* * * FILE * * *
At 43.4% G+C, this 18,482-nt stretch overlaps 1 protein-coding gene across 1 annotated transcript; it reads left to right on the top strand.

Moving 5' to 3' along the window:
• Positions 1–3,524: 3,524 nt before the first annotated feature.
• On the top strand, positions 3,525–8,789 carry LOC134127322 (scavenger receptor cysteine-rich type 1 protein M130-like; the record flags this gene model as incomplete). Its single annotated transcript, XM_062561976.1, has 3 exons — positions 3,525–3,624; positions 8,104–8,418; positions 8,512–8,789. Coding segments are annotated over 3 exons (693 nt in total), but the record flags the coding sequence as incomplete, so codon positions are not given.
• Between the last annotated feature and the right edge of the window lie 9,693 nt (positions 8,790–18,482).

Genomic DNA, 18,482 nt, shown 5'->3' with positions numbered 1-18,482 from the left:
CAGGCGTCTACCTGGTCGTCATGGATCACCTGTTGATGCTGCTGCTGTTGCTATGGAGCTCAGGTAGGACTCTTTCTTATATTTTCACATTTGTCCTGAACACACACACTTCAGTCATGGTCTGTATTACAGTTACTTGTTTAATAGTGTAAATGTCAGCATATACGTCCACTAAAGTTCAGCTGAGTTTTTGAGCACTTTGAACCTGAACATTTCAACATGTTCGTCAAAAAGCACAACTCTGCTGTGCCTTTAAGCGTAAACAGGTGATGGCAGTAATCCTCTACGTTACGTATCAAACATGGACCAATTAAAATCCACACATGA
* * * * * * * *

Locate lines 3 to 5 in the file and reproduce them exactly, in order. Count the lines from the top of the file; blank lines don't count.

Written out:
• Positions 1–3,524: 3,524 nt before the first annotated feature.
• On the top strand, positions 3,525–8,789 carry LOC134127322 (scavenger receptor cysteine-rich type 1 protein M130-like; the record flags this gene model as incomplete). Its single annotated transcript, XM_062561976.1, has 3 exons — positions 3,525–3,624; positions 8,104–8,418; positions 8,512–8,789. Coding segments are annotated over 3 exons (693 nt in total), but the record flags the coding sequence as incomplete, so codon positions are not given.
• Between the last annotated feature and the right edge of the window lie 9,693 nt (positions 8,790–18,482).